“Other chips are physically wired through metal, which makes them hard to rewire and redesign, so you’d need to make a new chip if you wanted to add any new function,” according to MIT postdoctoral fellow Hyunseok Kim. “We replaced that physical wire connection with an optical communication system, which gives us the freedom to stack and add chips the way we want.”

The team's optical communication system is made up of coupled photodetectors and LEDs, each of which is covered in tiny pixels. Data transmission to the following layer is done by LEDs and photodetectors, which together make up an image sensor. In order to classify a signal based on the pattern and intensity of the incoming LED light, an artificial synapse array and another layer of photodetectors are stimulated as soon as a signal (for example, an image of a letter) reaches the image sensor. This is accomplished by the image's light pattern encoding a specific configuration of LED pixels.

Stacking up

The group created a single chip with a computational core that was roughly the size of confetti and was 4 square millimeters. Three image recognition "blocks" are layered on the chip, each of which includes an image sensor, an optical communication layer, and an artificial synapse array for categorizing one of the three letters M, I, or T. They then projected a pixelated picture of random characters onto the device and measured the electrical current that each neural network array generated in response. 

The scientists discovered that the chip accurately identified clear pictures of each letter but had difficulty telling between hazy images, such as between the letters I and T. The chip then correctly recognized the pictures when the researchers swiftly replaced its processing layer with a superior "denoising" processor.

“We showed stackability, replaceability, and the ability to insert a new function into the chip,” MIT researcher Min-Kyu Song explains.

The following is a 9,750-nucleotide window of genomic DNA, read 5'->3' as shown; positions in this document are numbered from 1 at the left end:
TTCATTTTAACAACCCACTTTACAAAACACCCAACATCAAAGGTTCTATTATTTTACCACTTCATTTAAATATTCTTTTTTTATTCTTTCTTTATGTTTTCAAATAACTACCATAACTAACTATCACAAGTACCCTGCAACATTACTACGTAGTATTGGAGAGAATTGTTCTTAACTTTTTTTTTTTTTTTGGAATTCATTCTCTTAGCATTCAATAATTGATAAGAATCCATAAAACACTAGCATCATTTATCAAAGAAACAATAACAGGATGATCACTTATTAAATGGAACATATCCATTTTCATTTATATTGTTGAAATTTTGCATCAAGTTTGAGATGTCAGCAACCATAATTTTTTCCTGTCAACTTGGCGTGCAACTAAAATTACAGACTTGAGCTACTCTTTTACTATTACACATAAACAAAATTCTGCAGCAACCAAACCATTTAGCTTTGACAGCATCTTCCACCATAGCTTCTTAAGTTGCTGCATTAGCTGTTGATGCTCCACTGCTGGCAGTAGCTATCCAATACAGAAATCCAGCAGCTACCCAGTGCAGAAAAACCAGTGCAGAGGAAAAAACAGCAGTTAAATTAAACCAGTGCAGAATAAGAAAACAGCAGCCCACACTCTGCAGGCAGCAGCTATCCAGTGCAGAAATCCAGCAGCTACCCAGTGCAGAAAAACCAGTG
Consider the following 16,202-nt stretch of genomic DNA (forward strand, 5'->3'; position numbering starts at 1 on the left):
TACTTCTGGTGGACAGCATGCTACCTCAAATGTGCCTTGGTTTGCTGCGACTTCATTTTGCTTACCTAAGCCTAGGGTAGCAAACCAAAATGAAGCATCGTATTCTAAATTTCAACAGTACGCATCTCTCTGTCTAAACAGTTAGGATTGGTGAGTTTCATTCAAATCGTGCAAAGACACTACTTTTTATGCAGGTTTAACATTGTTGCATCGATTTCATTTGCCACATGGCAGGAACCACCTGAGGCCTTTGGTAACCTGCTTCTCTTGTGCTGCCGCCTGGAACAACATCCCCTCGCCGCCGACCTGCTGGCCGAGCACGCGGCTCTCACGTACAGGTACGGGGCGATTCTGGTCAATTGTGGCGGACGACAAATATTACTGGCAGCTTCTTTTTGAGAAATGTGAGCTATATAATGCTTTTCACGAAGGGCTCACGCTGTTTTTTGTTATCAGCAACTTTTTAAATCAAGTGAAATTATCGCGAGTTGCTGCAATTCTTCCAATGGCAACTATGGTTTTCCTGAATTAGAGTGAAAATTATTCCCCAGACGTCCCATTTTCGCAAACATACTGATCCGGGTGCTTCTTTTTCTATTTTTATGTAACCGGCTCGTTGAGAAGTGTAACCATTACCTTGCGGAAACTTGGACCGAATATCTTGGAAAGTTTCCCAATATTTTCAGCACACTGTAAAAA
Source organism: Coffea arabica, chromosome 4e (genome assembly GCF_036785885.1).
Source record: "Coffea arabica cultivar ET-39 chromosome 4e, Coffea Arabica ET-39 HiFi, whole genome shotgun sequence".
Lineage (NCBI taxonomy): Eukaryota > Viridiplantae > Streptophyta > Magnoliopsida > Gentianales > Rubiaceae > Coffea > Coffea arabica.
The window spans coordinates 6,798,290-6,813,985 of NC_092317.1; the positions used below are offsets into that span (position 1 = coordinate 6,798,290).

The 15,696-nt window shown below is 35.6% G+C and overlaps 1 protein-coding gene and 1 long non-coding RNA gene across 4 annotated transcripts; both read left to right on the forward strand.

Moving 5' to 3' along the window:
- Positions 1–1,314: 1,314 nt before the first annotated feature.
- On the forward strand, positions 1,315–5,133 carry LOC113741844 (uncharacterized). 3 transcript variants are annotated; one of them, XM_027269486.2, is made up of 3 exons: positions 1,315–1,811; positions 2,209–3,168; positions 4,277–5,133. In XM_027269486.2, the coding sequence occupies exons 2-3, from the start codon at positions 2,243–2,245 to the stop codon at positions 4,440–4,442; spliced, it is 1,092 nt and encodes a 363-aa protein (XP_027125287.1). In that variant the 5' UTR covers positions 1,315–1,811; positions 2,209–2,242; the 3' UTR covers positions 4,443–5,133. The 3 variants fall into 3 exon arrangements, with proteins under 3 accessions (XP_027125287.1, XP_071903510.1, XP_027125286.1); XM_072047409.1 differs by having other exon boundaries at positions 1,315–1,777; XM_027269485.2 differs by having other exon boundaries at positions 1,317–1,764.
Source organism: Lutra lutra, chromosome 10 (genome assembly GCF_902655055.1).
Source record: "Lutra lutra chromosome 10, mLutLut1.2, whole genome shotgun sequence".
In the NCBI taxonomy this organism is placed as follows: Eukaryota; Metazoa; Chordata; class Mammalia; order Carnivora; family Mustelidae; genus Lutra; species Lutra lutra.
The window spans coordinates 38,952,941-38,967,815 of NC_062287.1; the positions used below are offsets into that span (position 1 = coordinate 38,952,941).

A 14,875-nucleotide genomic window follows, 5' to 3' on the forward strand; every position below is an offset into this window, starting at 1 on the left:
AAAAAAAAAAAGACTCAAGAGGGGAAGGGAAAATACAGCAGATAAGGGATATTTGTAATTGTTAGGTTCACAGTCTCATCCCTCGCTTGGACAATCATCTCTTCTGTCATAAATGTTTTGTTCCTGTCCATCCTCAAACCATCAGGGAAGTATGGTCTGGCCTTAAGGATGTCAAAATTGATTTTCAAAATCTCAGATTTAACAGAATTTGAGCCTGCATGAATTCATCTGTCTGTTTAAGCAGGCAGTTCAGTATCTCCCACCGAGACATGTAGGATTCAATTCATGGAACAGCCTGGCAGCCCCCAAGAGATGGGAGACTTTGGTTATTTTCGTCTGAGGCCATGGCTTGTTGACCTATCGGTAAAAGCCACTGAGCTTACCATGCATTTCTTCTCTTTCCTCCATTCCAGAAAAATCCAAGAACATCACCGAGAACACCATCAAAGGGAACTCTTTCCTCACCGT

The applications are limitless, according to the researchers, who intend to expand the chip's sensing and processing capabilities.

“We can add layers to a cellphone’s camera so it could recognize more complex images, or makes these into healthcare monitors that can be embedded in wearable electronic skin,” says Choi, who along with Kim previously designed a "smart" skin for monitoring vital signs

Another concept, he continues, is for devices to include modular circuits that users may choose to assemble using the newest sensor and processing "bricks." 

“We can make a general chip platform, and each layer could be sold separately like a video game,” according to Jeehwan Kim. “We could make different types of neural networks, like for image or voice recognition, and let the customer choose what they want, and add to an existing chip like a LEGO.”

Reference: “Reconfigurable heterogeneous integration using stackable chips with embedded artificial intelligence” by Chanyeol Choi, Hyunseok Kim, Ji-Hoon Kang, Min-Kyu Song, Hanwool Yeon, Celesta S. Chang, Jun Min Suh, Jiho Shin, Kuangye Lu, Bo-In Park, Yeongin Kim, Han Eol Lee, Doyoon Lee, Jaeyong Lee, Ikbeom Jang, Subeen Pang, Kanghyun Ryu, Sang-Hoon Bae, Yifan Nie, Hyun S. Kum, Min-Chul Park, Suyoun Lee, Hyung-Jun Kim, Huaqiang Wu, Peng Lin and Jeehwan Kim, 13 June 2022, Nature Electronics.